Population Count Due for Muslims of Sittwe’s Aung Mingalar
By Moe Myint 16 May 2016
RANGOON — Local authorities in Sittwe plan to assess the population of the town’s Aung Mingalar quarter, frequently described as a Muslim ghetto, following complaints by local Arakanese Buddhists who contend that the neighborhood’s population has swelled in recent years as Muslims from camps for internally displaced persons (IDPs) moved in.
Located downtown in the only remaining Muslim neighborhood of the Arakan State capital, which saw most Muslims driven out in 2012 violence between Muslims and Buddhists in the state, Aung Mingalar and its residents are subject to severe restrictions on movement. Local authorities intend to conduct the headcount next week.
Tha Pwint, a retired Arakanese lawyer who participated in a meeting on Thursday led by the Arakan State immigration department head, Win Lwin, confirmed that the population survey would be undertaken beginning on May 21.
Complainants contend that while the quarter’s official population stands at around 4,000, a government health care program being run inside Aung Mingalar had documented treatment of more than 10,000 people last year.
The district health department denied the Arakanese community’s assertions at the May 12 gathering, said Tha Pwint, who also claimed that many of those who had moved into Aung Mingalar had left for outlying IDP camps or the predominantly Muslim village of Bu May upon hearing about the meeting and impending headcount.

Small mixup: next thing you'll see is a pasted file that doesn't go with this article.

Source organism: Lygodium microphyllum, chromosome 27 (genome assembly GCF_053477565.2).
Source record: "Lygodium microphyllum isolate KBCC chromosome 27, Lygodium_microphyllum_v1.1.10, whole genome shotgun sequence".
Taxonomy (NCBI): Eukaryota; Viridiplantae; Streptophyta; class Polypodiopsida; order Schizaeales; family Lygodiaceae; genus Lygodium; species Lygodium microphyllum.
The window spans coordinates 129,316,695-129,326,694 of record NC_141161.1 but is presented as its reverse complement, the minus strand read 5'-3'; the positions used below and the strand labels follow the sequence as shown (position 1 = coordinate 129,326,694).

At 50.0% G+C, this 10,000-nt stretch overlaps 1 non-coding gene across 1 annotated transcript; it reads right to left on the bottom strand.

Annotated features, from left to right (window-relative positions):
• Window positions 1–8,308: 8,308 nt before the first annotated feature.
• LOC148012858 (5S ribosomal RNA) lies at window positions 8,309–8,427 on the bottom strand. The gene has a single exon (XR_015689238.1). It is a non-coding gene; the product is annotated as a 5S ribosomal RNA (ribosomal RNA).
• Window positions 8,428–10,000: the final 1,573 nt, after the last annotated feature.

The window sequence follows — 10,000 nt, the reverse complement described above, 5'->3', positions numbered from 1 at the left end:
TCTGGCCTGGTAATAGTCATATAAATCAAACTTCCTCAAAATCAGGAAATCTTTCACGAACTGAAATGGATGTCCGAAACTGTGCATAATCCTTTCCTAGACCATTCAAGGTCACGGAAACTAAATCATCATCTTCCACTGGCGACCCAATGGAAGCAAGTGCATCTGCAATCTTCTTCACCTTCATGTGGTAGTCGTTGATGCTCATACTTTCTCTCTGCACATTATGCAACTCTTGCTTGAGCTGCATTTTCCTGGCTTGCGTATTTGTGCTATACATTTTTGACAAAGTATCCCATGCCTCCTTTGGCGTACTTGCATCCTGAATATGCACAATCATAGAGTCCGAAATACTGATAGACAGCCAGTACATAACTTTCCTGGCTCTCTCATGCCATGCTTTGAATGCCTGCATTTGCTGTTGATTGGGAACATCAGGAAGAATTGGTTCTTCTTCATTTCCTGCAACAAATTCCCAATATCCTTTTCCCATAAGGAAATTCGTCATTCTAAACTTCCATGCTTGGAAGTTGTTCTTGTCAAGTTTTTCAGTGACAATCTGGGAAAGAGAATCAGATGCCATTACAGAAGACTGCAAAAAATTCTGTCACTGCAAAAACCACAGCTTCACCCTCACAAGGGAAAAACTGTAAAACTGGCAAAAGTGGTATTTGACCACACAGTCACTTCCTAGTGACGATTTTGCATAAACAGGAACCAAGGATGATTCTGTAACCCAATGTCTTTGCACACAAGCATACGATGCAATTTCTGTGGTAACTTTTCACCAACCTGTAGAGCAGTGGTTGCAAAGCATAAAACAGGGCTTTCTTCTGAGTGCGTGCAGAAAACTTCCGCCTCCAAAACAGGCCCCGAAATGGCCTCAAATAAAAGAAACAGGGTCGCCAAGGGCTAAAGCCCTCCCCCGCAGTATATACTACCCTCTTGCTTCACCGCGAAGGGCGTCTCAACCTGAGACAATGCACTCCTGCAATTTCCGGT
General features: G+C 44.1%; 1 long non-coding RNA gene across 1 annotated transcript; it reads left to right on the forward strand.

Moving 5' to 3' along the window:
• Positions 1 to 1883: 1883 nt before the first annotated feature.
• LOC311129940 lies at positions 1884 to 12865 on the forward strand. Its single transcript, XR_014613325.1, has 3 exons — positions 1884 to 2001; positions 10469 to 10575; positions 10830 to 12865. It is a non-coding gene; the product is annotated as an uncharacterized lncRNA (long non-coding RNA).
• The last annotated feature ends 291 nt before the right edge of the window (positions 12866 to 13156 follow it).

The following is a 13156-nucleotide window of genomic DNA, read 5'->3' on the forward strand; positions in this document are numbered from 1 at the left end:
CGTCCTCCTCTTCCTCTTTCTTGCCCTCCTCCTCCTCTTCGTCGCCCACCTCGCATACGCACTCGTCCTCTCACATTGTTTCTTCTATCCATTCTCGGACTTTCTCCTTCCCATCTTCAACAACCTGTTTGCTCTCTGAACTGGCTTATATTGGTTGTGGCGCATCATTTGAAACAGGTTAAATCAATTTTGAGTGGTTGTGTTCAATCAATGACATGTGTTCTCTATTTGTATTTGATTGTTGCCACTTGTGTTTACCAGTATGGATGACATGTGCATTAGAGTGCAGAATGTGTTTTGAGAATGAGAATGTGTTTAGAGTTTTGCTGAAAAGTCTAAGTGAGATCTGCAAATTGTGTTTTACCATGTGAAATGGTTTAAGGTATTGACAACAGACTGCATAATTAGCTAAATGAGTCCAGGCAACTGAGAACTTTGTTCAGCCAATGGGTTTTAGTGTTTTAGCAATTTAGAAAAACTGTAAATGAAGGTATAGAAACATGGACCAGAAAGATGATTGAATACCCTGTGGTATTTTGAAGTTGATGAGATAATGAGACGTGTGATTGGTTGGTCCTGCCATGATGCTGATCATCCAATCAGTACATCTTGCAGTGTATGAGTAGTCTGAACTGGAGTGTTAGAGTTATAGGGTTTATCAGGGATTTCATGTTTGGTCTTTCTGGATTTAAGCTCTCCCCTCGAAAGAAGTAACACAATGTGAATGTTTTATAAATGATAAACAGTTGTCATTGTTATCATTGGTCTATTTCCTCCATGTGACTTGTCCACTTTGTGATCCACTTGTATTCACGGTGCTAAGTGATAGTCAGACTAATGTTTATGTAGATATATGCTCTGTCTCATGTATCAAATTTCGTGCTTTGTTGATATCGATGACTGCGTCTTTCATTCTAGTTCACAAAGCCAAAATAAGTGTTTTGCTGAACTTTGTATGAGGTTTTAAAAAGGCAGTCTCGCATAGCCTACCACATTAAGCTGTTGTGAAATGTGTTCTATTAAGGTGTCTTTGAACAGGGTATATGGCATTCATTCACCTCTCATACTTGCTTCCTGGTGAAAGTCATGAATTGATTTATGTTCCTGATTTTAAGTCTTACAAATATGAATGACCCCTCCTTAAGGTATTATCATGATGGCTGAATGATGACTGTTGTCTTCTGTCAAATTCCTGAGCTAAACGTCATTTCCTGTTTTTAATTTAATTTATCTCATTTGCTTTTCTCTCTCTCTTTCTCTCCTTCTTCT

Shwe Hla, a Muslim resident of Aung Mingalar who was present at the May 12 meeting, denied that the neighborhood’s population had grown significantly.
“We don’t invite strangers to live in our quarter,” he told The Irrawaddy. “They have suspicious minds toward us, I would like to say they [Arakanese] are trying to spread rumors.”
He claimed Aung Mingalar had only 965 households and about 4,000 Muslims residents.
Zaw Zaw, a community leader in Aung Mingalar, agreed to cooperate with government officials on the population tally.
“We warmly welcome a check on the population because we don’t have extra people in the quarter.”
Phone calls to both the Arakan State immigration department head Win Lwin and regional government spokesman Min Aung went unanswered on Monday.
Tha Pwint claimed that “corrupt government officials” had allowed Aung Mingalar’s population to grow. He referred to the quarter’s residents as “Bengalis,” the term used by the government to refer to the region’s minority Rohingya Muslims to imply that they are illegal immigrants from Bangladesh.
Many Rohingya trace their roots in Arakan State back generations, but they are not recognized as citizens and have been subject to restrictions on movement statewide since the 2012 violence. More than 100,000 remain in IDP camps.